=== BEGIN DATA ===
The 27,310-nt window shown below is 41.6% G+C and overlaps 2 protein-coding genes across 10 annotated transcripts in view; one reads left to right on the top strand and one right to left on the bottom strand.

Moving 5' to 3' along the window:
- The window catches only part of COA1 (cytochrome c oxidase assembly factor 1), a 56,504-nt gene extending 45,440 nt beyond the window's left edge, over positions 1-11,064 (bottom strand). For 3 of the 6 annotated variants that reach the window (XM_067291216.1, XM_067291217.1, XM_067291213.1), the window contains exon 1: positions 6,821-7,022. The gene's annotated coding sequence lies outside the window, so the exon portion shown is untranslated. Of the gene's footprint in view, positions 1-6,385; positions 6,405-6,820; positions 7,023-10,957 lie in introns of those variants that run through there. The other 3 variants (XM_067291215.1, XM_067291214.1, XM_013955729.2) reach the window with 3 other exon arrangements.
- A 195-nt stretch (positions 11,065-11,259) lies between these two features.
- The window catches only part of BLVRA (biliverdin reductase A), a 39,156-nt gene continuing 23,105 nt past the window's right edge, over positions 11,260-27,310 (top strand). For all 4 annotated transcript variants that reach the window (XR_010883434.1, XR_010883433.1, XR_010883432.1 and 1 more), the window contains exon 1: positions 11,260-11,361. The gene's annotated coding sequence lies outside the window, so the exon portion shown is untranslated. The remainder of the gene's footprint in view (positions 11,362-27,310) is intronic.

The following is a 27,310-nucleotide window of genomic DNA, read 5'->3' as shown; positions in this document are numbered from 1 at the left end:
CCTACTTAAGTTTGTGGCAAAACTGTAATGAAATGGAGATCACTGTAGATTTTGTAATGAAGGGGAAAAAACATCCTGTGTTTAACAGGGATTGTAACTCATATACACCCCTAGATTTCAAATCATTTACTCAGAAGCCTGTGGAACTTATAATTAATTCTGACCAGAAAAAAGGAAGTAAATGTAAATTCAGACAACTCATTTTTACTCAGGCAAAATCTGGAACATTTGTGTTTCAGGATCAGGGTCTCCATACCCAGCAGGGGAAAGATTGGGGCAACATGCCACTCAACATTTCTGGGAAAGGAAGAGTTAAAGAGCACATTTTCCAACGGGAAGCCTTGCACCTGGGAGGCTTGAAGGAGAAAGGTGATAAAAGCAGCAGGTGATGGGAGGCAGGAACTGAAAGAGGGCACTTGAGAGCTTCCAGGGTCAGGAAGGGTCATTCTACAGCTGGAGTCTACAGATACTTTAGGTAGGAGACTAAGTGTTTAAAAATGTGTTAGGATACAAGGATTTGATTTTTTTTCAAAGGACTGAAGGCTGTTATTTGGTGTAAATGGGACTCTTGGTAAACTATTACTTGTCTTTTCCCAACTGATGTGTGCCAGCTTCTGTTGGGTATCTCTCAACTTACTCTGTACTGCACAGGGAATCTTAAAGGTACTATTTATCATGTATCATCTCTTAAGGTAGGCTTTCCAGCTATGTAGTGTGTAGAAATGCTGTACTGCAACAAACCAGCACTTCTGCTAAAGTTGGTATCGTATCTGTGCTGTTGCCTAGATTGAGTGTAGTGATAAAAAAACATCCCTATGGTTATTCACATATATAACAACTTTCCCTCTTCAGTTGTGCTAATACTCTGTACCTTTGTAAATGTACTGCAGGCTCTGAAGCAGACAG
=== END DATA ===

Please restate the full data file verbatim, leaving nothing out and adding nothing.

The 27,310-nt window shown below is 41.6% G+C and overlaps 2 protein-coding genes across 10 annotated transcripts in view; one reads left to right on the top strand and one right to left on the bottom strand.

Moving 5' to 3' along the window:
- The window catches only part of COA1 (cytochrome c oxidase assembly factor 1), a 56,504-nt gene extending 45,440 nt beyond the window's left edge, over positions 1-11,064 (bottom strand). For 3 of the 6 annotated variants that reach the window (XM_067291216.1, XM_067291217.1, XM_067291213.1), the window contains exon 1: positions 6,821-7,022. The gene's annotated coding sequence lies outside the window, so the exon portion shown is untranslated. Of the gene's footprint in view, positions 1-6,385; positions 6,405-6,820; positions 7,023-10,957 lie in introns of those variants that run through there. The other 3 variants (XM_067291215.1, XM_067291214.1, XM_013955729.2) reach the window with 3 other exon arrangements.
- A 195-nt stretch (positions 11,065-11,259) lies between these two features.
- The window catches only part of BLVRA (biliverdin reductase A), a 39,156-nt gene continuing 23,105 nt past the window's right edge, over positions 11,260-27,310 (top strand). For all 4 annotated transcript variants that reach the window (XR_010883434.1, XR_010883433.1, XR_010883432.1 and 1 more), the window contains exon 1: positions 11,260-11,361. The gene's annotated coding sequence lies outside the window, so the exon portion shown is untranslated. The remainder of the gene's footprint in view (positions 11,362-27,310) is intronic.

The following is a 27,310-nucleotide window of genomic DNA, read 5'->3' as shown; positions in this document are numbered from 1 at the left end:
CCTACTTAAGTTTGTGGCAAAACTGTAATGAAATGGAGATCACTGTAGATTTTGTAATGAAGGGGAAAAAACATCCTGTGTTTAACAGGGATTGTAACTCATATACACCCCTAGATTTCAAATCATTTACTCAGAAGCCTGTGGAACTTATAATTAATTCTGACCAGAAAAAAGGAAGTAAATGTAAATTCAGACAACTCATTTTTACTCAGGCAAAATCTGGAACATTTGTGTTTCAGGATCAGGGTCTCCATACCCAGCAGGGGAAAGATTGGGGCAACATGCCACTCAACATTTCTGGGAAAGGAAGAGTTAAAGAGCACATTTTCCAACGGGAAGCCTTGCACCTGGGAGGCTTGAAGGAGAAAGGTGATAAAAGCAGCAGGTGATGGGAGGCAGGAACTGAAAGAGGGCACTTGAGAGCTTCCAGGGTCAGGAAGGGTCATTCTACAGCTGGAGTCTACAGATACTTTAGGTAGGAGACTAAGTGTTTAAAAATGTGTTAGGATACAAGGATTTGATTTTTTTTCAAAGGACTGAAGGCTGTTATTTGGTGTAAATGGGACTCTTGGTAAACTATTACTTGTCTTTTCCCAACTGATGTGTGCCAGCTTCTGTTGGGTATCTCTCAACTTACTCTGTACTGCACAGGGAATCTTAAAGGTACTATTTATCATGTATCATCTCTTAAGGTAGGCTTTCCAGCTATGTAGTGTGTAGAAATGCTGTACTGCAACAAACCAGCACTTCTGCTAAAGTTGGTATCGTATCTGTGCTGTTGCCTAGATTGAGTGTAGTGATAAAAAAACATCCCTATGGTTATTCACATATATAACAACTTTCCCTCTTCAGTTGTGCTAATACTCTGTACCTTTGTAAATGTACTGCAGGCTCTGAAGCAGACAG